Terp Startup Morning Light Esports brings some old-school competition

This summer, the Dingman Center will be conducting interviews with the 12 student startups who are participating in our virtual Terp Startup summer accelerator. Participating student entrepreneurs received a stipend up to $5,000 that would enable them to work exclusively on their startups over eight weeks in the summer.

Morning Light Esports

Founder: Harrison Burke ’20

DC: Tell us about your startup. What problem are you solving and for whom?

Burke: Morning Light is an Esports organization focused on bringing a vintage and rustic aesthetic to an industry that is currently filled with companies that are carbon copies of one another. The assumption that everyone interested in Esports wants to see brands that are edgy, neon colored, and filled with intensity, is a massive misconception to me. Everyone wants to champion something whether it’s a band, their university, or a professional team. My ambition is to build an Esports org for people who are bored of the same old thing and give them something to champion.

DC: How did you first come up with your idea?

Burke: I’ve been involved in Esports since 2013 and my obsession with antiques, vintage clothes, and classic rock goes back further than my memory serves me. When I realized that I wanted to run my own Esports organization after having worked in Esports for 2 years, it felt only right to make it harder than I had to for a challenge’s sake. I could create another boring, neon-light-covered, obnoxious brand like everyone else, or I could go a different route and look to create something that hasn’t been done before. It hit me that creating an Esports brand based on vintage and rustic themes would be a way for me to make my work an extension of myself and my identity while bringing something new to the scene.

DC: What are some major milestones you’ve achieved so far?

Burke: My most notable achievements so far would be the fact that I was able to bring in some investment money already, partner with a server provider to give us free servers, and partner with a merch company that has designed and is giving us free jerseys. I’m proud of those three things specifically because they’re each proof that people believe in my ability to make the organization successful. That type of trust means a great deal.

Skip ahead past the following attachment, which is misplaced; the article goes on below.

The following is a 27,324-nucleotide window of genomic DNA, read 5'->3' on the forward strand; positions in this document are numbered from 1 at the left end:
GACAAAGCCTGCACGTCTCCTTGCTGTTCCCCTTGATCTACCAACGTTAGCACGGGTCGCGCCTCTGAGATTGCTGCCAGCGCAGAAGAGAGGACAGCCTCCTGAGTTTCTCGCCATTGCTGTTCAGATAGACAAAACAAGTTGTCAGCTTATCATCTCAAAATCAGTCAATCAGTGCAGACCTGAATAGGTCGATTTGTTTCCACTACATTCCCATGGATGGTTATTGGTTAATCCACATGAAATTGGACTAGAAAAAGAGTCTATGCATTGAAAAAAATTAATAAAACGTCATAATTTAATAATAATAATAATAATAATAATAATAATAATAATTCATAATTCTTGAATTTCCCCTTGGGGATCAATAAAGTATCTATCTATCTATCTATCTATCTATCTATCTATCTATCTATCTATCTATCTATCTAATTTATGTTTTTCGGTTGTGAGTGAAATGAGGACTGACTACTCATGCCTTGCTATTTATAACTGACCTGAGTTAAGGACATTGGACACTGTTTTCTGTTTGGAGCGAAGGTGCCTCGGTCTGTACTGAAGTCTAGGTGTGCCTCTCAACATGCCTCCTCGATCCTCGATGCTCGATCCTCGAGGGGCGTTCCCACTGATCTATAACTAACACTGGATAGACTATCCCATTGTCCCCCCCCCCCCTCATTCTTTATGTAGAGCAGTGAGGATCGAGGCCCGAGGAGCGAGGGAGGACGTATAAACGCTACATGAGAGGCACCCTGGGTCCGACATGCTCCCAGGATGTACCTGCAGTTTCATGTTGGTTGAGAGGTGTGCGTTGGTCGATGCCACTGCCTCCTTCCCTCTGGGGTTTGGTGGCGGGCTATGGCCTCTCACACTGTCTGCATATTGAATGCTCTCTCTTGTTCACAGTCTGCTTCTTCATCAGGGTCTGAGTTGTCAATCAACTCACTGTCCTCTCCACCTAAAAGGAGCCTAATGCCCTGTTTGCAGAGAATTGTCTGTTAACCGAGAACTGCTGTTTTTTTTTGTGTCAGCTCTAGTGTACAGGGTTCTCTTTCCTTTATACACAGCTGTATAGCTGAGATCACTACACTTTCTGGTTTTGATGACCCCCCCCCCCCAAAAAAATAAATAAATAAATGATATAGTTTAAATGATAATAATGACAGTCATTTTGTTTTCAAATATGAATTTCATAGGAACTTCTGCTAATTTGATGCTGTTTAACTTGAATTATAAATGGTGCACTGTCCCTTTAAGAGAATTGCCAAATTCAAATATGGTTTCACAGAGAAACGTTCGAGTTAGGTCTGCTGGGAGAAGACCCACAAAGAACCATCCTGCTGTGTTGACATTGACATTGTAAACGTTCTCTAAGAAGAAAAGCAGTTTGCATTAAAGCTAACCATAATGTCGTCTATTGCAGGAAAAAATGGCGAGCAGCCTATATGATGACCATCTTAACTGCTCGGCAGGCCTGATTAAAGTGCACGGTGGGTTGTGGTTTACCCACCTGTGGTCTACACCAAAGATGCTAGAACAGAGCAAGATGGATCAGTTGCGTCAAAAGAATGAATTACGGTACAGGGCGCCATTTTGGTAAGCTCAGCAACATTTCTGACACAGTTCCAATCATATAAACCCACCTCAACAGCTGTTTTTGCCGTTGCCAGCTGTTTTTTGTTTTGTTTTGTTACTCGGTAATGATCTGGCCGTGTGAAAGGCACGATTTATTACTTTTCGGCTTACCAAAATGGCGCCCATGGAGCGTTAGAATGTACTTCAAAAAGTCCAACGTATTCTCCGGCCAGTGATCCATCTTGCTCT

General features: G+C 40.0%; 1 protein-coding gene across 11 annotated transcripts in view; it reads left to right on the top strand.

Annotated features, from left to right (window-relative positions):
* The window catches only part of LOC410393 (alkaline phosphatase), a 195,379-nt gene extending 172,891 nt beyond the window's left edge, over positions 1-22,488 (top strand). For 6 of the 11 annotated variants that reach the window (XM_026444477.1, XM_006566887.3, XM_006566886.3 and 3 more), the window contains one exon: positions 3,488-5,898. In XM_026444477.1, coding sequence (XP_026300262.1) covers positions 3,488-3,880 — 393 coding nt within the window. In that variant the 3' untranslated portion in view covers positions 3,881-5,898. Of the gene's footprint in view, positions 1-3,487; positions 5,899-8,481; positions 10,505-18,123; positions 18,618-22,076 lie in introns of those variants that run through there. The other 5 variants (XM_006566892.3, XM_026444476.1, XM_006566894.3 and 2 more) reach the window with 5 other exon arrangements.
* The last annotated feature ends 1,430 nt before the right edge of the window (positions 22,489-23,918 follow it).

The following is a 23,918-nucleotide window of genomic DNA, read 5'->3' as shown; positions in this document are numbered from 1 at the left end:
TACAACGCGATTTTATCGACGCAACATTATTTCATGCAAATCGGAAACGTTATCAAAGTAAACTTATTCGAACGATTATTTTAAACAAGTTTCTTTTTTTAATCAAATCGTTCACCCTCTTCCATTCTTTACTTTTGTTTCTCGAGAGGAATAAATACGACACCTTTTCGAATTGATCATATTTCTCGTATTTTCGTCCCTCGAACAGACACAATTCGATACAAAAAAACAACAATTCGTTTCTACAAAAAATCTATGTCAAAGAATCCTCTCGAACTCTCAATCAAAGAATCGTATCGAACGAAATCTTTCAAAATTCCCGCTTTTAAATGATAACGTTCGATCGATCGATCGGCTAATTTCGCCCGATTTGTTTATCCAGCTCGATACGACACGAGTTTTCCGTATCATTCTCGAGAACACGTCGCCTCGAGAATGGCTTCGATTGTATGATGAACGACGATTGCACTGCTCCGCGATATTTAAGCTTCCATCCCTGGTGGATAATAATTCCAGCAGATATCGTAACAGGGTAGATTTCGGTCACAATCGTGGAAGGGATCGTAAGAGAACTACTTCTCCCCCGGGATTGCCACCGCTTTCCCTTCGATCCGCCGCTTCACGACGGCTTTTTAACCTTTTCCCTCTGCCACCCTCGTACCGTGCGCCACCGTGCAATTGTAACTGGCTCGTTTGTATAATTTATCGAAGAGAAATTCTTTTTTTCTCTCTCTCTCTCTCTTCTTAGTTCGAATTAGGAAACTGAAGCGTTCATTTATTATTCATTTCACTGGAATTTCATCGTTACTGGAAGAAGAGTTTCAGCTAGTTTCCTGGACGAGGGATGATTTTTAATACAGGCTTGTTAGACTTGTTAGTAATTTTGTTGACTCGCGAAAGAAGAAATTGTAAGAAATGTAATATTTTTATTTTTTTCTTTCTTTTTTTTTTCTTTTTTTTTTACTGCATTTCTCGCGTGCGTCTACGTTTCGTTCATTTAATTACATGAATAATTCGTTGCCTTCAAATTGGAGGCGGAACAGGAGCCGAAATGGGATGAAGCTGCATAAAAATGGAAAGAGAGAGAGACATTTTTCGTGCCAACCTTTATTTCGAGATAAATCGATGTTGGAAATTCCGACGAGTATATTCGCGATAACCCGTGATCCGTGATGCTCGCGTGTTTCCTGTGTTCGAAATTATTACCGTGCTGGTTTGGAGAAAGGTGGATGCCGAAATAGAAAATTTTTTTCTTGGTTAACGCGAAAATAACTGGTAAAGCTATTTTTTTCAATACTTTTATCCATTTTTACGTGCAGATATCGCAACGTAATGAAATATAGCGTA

DC: What drives you to keep going?

Burke: It isn’t voluntary — it’s part of my molecular makeup. The combination of not being able to sit still and the fact that I know I won’t be satisfied until neither of my siblings need to work another day in their lives is entirely out of my control. However, I think I’m lucky to have that unrelenting and unintentional drive.

DC: How do you feel about working in a cohort with fellow student entrepreneurs?

Burke: I’m extremely excited about it. In my eyes it is impossible to reach your full capability without sharing your ideas and passions with other people. We all have a responsibility to help one another grow for that very reason, and I don’t just mean within the context of the cohort. I believe you should want to help other people, so to be in a program that is designed based around the idea that we are all going to help one another chase our dreams is a massive privilege that I’m very appreciative of.

DC: What are you hoping to achieve during Terp Startup this summer?

Burke: My hope is to grow our presence enough that by the end of the cohort, I have brought on at the very least one sponsor to move the org towards being self-sufficient post initial funding. Additionally, I hope to bring in sponsors that may have otherwise not been interested in Esports because they couldn’t find a brand that fit their aesthetic. To bring new companies into the Esports scene as sponsors would be incredibly special. Beyond that, I would very much like to know that I helped someone else in the cohort reach their goals. Without that, I wouldn’t feel like I’ve done my part.

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